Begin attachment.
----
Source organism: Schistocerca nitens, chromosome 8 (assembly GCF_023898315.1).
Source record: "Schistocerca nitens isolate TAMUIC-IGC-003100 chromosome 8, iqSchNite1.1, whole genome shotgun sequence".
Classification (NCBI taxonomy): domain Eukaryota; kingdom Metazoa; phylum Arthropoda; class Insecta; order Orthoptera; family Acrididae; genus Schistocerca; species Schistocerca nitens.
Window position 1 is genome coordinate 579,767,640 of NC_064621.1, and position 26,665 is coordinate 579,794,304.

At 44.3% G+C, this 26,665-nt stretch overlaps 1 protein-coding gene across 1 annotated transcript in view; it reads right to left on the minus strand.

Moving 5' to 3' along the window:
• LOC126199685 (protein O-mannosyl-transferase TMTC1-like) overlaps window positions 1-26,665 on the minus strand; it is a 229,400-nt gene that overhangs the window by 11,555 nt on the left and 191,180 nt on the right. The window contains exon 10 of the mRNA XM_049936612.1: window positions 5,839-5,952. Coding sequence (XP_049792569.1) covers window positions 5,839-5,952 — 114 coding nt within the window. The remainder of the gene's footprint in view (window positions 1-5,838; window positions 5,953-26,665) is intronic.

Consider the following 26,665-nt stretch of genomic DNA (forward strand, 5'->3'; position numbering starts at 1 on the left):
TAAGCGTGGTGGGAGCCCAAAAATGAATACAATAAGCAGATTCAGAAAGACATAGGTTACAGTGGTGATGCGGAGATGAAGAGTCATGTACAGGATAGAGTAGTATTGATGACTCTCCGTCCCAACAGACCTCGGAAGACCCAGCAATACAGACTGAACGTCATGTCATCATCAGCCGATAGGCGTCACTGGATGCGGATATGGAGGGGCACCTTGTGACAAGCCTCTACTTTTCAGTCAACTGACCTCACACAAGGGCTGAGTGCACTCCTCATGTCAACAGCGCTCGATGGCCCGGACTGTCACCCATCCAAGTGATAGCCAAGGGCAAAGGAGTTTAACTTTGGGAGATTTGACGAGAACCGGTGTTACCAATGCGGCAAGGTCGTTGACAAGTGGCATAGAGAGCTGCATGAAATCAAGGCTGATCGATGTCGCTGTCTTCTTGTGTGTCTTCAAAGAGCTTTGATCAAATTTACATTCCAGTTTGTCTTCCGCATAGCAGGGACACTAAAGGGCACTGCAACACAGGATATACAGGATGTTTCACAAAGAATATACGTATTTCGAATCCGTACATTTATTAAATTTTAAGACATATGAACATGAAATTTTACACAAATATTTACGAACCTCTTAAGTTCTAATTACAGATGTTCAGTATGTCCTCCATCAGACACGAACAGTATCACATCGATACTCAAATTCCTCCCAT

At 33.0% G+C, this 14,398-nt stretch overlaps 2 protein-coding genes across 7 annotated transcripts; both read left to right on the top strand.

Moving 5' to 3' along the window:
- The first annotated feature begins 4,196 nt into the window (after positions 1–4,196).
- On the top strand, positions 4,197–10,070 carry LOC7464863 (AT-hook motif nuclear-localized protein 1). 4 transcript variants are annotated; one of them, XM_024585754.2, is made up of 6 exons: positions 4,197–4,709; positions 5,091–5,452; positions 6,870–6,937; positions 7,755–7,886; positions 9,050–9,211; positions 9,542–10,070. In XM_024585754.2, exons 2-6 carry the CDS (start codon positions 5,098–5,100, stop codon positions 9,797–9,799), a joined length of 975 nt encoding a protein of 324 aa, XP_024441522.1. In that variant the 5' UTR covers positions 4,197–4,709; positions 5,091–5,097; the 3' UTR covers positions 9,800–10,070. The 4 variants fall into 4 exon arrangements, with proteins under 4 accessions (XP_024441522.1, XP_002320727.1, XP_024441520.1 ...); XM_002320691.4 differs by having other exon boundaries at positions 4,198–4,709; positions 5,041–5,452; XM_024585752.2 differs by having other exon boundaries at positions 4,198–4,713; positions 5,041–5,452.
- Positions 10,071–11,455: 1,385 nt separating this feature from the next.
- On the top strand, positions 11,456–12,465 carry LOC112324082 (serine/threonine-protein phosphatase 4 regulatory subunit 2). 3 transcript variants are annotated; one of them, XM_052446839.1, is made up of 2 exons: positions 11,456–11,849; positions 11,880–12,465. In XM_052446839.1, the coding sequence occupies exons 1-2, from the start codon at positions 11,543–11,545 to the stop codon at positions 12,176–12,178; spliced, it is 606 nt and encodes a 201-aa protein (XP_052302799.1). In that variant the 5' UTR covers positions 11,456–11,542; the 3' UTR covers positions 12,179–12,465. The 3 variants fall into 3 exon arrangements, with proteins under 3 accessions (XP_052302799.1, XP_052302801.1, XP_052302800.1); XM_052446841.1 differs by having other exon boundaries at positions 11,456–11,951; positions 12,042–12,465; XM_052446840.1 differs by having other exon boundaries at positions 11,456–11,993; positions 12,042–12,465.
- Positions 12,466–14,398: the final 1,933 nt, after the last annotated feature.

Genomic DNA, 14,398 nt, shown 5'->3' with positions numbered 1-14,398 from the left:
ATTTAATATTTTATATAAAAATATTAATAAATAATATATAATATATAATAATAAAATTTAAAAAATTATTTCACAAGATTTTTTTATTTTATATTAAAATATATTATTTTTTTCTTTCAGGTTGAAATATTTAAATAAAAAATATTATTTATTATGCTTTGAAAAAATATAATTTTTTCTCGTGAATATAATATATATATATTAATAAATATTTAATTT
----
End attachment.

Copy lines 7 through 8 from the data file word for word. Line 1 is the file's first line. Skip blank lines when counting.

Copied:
• LOC126199685 (protein O-mannosyl-transferase TMTC1-like) overlaps window positions 1-26,665 on the minus strand; it is a 229,400-nt gene that overhangs the window by 11,555 nt on the left and 191,180 nt on the right. The window contains exon 10 of the mRNA XM_049936612.1: window positions 5,839-5,952. Coding sequence (XP_049792569.1) covers window positions 5,839-5,952 — 114 coding nt within the window. The remainder of the gene's footprint in view (window positions 1-5,838; window positions 5,953-26,665) is intronic.

Consider the following 26,665-nt stretch of genomic DNA (forward strand, 5'->3'; position numbering starts at 1 on the left):